Sometimes the stars align. Legend of the Galactic Heroes can barely even be called an anime of 1988. Quite possibly the longest-running, and absolutely the most ambitious, OAV series of all time debuted in December 1988. While Galactic Heroes would soldier on across 110 episodes to end in 1997 (not counting gaiden episodes), its beginning was an explosive end for one of the best years in one of the best decades for Japanese animation.
Based off a series of novels by Yoshiki Tanaka, the OAVs depict a far-flung future where space colonization is an old story and Earth a backwater fringe planet. Colonized space is split down the center between the corrupt and inefficient Free Planets Alliance and the top-heavy, moribund Galactic Empire, who have been entangled for years in a quagmire of a war with each other. A tilt in the balance, however, seems imminent as a new generation of military and political minds rise to prominence on both sides of the conflict. The question is whether they are as apt to rip up the institutions they’re tasked to uphold as much as those of the enemy.
To even have considered taking on the investment of time, money and backbreaking work to depict such a story in animation must have required troubling amounts of ambition. Just be grateful to whichever Japanese investor was signing off on Kitty Films projects in between finishing his gold-dust-and-cocaine chaser off the leg of the Russian blonde hostess he had just finished eating sushi off of one night in 1988. Be especially grateful that he had the presence of mind left to assign a dry, level-headed director like Noboru Ishiguro to the task of heading the project.
Tanaka and series director Ishiguro, both of whom are still working today (thank heavens for small mercies), know that the best science fiction stories are not insipid little diatribes on X piece of speculative technology and speculating on its speculative scientific feasibility, but instead those old-fashioned little stories involving human drama and conflict. And, for my money, Legend of the Galactic Heroes is the greatest story depicted in the medium of animation, ever.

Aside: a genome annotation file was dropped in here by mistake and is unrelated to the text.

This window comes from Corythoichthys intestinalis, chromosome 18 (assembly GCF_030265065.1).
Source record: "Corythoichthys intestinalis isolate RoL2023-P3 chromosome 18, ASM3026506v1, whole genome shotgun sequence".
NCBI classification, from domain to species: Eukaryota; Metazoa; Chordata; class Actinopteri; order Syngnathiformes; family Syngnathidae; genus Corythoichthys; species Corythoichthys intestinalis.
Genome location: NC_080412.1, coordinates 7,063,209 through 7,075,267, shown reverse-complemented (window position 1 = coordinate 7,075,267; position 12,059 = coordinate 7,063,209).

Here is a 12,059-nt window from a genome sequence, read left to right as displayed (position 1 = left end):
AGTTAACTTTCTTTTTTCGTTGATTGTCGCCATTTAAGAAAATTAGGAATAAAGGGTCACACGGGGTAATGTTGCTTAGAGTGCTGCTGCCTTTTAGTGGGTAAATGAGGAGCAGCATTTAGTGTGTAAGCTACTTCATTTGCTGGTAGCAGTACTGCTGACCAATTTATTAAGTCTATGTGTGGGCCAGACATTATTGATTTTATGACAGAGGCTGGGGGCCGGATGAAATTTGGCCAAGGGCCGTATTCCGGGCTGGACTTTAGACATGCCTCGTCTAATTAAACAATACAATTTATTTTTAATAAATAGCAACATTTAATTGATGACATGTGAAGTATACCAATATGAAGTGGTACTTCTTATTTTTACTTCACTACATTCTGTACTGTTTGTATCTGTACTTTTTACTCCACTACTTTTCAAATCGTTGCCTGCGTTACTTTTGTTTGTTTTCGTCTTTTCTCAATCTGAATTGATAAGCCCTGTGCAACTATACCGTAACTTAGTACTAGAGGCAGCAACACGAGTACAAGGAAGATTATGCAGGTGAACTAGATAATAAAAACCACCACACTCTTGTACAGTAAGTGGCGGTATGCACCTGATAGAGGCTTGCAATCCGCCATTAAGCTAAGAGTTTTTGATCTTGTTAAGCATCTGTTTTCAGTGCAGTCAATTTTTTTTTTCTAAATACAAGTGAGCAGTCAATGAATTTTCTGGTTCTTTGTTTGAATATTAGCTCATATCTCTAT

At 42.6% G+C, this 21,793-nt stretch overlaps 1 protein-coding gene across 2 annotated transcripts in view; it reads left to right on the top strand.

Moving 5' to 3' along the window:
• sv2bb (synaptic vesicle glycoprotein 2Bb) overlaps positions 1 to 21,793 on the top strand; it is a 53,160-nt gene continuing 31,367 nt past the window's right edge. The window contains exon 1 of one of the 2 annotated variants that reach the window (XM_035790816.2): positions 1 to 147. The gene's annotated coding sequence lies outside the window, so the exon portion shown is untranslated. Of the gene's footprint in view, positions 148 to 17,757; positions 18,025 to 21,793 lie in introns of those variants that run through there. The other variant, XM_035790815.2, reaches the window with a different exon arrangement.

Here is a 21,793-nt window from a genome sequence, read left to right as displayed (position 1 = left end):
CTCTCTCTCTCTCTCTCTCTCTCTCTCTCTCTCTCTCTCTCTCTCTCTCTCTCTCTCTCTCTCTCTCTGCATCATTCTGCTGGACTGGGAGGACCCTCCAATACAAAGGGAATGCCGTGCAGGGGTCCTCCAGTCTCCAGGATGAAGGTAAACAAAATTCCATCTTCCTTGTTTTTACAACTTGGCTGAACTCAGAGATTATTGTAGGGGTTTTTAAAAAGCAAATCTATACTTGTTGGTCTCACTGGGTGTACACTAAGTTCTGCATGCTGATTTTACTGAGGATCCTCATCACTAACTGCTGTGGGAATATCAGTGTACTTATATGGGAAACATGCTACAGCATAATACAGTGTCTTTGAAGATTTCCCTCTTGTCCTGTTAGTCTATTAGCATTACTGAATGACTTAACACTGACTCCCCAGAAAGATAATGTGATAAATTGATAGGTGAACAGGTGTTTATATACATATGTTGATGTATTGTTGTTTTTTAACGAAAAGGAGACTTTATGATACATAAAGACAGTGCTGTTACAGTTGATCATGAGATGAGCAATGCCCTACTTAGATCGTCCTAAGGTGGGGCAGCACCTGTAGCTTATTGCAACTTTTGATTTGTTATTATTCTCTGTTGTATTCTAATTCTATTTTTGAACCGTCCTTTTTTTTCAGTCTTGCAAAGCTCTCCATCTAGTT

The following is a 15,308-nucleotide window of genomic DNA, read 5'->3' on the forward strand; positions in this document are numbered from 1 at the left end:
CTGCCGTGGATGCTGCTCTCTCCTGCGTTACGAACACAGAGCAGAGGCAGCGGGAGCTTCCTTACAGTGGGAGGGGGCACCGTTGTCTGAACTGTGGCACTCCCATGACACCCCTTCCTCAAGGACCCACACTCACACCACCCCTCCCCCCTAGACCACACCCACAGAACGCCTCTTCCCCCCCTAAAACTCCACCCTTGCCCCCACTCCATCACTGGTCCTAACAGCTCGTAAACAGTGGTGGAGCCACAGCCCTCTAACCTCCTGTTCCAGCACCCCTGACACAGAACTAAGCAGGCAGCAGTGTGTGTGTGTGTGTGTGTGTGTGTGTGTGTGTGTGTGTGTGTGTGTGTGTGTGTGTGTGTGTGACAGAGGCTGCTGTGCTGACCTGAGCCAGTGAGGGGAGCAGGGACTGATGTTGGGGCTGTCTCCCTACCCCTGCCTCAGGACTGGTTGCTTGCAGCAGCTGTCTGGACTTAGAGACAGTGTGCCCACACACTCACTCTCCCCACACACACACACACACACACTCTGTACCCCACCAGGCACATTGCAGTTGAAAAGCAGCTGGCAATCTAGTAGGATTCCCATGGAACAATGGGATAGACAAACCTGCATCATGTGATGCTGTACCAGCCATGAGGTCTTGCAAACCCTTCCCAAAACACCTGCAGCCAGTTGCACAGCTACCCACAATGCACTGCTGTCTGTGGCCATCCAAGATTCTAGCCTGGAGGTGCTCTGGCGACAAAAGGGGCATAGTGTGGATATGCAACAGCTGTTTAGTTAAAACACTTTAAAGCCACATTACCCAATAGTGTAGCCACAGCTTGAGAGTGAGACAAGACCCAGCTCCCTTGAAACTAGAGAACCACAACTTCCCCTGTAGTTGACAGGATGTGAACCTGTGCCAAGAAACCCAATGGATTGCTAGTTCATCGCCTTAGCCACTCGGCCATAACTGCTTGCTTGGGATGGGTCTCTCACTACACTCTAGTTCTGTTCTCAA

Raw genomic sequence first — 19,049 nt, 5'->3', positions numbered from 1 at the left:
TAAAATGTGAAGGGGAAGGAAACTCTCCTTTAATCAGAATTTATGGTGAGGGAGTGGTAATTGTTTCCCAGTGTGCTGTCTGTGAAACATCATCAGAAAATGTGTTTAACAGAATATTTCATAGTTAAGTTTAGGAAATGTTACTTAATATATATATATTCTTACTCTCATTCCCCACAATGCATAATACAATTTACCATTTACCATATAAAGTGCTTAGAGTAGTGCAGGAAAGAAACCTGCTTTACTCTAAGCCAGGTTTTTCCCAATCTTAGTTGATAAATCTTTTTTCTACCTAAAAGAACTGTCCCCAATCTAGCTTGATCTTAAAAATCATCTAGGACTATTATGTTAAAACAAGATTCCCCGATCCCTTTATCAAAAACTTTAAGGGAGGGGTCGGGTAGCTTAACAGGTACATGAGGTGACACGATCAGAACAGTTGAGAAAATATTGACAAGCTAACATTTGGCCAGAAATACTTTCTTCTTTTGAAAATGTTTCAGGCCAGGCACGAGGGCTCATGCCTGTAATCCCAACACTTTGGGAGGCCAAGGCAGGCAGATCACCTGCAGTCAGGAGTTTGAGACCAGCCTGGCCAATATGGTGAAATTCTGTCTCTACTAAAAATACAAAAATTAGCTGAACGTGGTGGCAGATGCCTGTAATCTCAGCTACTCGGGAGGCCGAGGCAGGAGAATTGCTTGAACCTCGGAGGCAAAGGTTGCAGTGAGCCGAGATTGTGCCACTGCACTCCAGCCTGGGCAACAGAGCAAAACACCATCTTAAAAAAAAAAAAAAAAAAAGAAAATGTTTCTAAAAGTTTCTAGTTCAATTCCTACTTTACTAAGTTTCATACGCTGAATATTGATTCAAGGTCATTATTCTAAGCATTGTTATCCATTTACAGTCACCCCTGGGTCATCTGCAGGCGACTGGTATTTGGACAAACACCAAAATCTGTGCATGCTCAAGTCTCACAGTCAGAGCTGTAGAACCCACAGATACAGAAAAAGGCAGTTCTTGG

Barely even an anime of 1988 perhaps, but such a straight-to-video project could only have ever been green lighted and thrown money in cash-drenched late-80s Japan.
So many things set Legend of the Galactic Heroes apart, but for my money the deal-sealer is the fact that the series assumes its viewers are relatively intelligent. The audacity of Ishiguro to assume that his viewers had the mental capacity to keep track of multiple characters, relationships, motivations, dynamics of political power and military maneuvers! The presumptuousness of thinking science fiction fans might want to follow a story that focuses on smart, adult characters who are as dependent on the institutions they’ve been tied to as they are their own impulsive, individual drive.
The series’ influence can be seen in recent projects like Sunrise’s Code Geass and Gundam 00. I use the term “influence” loosely as the cues they’ve taken are about as shallow and flat as the levels of shading on both shows. What Geass and 00 forget is that all the topsy-turvy plot corkscrews and alphabet soup factions in the world don’t mean a fig when none of the characters matter, none of the institutions, none of the batshit insane relatable-to-no-one-who-lives-in-reality political philosophies matter.
There’s a reason why the Free Planets Alliance, for all its rampant corruption and distortion of democracy, has a military cast of multiethnic people with kooky-sounding names of varying gender and the Galactic Empire’s navy, adhering to Prussian efficiency, seems to be entirely staffed by white Aryan males with Germanic names that take up half the screen.
When a character like Yang Wen-li, the Alliance’s greatest admiral, gives an order that will almost certainly result in the death of thousands, you know exactly why he would do it because you’ve been given the keys to unlock what his motivations are, and no, it is not an overpowering hormonal urge to protect his paraplegic blind autistic little sister who also secretly rules the Alliance.
When characters die you almost always feel some sort of actual emotion, usually a pinch at the core of your gut or righteous vindication; not disappointment that you will no longer see fanservice shots from said character for the rest of the series (unless they come back to life!).
To be fair, Legend of the Galactic Heroes, more than most other anime described similarly, is not for everyone. In particular it’s not for those who aren’t part of that tiny elitist clique of people who’ve finished reading a book in their lives. If you have serious problems keeping track of what’s going on across this show’s 110 episodes it’s OK, but you should probably read more.